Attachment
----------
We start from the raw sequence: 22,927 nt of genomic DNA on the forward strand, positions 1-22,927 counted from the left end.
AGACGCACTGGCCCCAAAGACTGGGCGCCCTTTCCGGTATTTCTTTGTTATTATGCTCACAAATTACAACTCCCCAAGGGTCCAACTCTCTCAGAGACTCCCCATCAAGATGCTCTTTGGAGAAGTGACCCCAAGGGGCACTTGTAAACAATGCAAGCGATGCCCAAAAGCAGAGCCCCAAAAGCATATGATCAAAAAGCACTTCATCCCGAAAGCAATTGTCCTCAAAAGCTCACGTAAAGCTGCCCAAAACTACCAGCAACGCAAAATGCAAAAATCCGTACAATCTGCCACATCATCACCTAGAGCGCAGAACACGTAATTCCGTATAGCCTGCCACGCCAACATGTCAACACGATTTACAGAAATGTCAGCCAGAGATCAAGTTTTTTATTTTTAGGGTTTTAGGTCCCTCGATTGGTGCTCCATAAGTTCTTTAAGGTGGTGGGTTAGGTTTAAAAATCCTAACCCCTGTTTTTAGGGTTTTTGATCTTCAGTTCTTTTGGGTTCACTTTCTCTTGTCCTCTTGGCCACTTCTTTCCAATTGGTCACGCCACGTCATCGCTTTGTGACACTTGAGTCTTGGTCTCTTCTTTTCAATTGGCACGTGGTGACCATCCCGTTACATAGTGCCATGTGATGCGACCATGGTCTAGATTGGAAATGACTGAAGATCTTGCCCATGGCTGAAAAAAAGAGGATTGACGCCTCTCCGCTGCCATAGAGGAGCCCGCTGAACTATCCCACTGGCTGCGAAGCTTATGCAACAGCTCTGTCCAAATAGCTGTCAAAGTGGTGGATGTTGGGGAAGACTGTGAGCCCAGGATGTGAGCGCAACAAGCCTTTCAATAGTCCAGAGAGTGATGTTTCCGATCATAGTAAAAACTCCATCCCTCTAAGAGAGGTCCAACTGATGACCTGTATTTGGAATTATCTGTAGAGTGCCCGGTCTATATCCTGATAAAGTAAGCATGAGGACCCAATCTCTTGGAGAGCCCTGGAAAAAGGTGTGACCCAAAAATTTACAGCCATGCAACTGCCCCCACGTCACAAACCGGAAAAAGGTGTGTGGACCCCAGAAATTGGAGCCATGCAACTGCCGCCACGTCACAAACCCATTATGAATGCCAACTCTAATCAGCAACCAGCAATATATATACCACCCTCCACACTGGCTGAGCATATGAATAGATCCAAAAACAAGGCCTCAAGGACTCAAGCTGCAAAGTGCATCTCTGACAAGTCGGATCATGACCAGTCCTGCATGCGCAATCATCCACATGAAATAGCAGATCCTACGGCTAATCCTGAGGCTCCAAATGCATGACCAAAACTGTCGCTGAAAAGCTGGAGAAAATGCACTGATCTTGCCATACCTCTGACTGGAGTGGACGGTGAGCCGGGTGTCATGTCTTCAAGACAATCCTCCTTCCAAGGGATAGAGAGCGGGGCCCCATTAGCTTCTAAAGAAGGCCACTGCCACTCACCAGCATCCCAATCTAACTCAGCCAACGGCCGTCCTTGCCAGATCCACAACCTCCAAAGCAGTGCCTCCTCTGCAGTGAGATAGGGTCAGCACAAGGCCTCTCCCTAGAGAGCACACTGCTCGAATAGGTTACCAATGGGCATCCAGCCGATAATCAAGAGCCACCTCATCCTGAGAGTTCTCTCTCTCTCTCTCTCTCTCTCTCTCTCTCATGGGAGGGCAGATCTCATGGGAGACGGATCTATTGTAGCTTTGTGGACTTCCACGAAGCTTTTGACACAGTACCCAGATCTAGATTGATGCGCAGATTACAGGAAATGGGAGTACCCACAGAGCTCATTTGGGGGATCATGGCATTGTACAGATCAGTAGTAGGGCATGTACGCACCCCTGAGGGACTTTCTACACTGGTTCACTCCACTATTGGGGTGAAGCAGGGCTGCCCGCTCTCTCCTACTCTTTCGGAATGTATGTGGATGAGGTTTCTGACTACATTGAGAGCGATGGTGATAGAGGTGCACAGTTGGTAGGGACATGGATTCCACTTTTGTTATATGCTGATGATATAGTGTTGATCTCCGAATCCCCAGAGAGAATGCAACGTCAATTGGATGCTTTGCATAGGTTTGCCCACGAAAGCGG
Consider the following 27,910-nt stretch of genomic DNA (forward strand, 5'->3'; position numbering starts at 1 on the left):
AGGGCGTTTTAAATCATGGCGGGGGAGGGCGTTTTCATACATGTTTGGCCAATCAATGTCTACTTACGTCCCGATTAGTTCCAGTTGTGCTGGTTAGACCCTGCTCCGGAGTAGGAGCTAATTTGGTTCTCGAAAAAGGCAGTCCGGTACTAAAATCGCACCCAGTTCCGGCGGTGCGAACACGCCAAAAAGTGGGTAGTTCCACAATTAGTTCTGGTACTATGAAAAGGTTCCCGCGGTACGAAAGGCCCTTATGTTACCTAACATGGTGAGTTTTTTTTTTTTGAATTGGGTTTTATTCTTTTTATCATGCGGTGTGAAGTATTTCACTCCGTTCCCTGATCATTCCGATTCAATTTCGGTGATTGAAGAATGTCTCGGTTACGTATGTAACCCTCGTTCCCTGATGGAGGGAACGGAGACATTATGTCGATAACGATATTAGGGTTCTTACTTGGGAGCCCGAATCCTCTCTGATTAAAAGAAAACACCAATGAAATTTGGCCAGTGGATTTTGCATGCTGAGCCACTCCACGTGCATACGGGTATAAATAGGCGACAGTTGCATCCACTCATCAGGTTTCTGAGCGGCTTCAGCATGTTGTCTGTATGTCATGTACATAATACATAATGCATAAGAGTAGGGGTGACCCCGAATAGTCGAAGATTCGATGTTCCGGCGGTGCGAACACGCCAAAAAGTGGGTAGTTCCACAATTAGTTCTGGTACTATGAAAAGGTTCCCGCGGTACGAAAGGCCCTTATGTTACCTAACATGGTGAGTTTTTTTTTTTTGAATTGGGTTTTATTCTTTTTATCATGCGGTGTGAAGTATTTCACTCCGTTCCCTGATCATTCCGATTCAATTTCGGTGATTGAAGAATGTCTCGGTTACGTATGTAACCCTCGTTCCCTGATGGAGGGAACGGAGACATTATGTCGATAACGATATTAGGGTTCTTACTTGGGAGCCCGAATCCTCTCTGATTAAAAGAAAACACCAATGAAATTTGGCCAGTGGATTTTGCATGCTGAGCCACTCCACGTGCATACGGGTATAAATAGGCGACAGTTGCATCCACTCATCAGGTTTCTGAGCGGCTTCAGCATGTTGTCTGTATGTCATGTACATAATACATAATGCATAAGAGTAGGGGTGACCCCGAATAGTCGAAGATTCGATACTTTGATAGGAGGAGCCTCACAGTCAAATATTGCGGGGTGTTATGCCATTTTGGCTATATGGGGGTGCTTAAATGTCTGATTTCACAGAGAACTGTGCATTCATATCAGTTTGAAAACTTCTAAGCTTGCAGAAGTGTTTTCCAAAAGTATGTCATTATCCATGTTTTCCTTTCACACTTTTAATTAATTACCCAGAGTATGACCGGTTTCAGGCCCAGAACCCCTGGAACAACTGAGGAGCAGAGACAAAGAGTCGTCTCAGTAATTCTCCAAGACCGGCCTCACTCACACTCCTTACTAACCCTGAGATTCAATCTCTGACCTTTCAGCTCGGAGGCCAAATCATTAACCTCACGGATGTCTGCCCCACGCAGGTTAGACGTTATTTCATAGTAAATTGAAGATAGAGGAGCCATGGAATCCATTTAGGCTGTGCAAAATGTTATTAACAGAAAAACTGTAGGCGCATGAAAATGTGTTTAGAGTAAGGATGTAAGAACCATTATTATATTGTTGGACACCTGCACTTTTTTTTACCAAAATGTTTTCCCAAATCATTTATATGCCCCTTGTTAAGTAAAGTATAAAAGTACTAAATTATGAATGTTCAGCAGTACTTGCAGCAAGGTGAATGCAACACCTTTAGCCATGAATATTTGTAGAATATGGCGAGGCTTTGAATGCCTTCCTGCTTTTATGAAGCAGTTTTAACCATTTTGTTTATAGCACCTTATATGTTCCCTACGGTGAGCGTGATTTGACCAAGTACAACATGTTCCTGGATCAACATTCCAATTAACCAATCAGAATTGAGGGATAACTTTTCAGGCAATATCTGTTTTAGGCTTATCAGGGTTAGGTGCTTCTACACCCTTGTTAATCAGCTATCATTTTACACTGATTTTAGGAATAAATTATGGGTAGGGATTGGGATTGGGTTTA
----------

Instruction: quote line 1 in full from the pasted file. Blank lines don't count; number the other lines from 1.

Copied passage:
We start from the raw sequence: 22,927 nt of genomic DNA on the forward strand, positions 1-22,927 counted from the left end.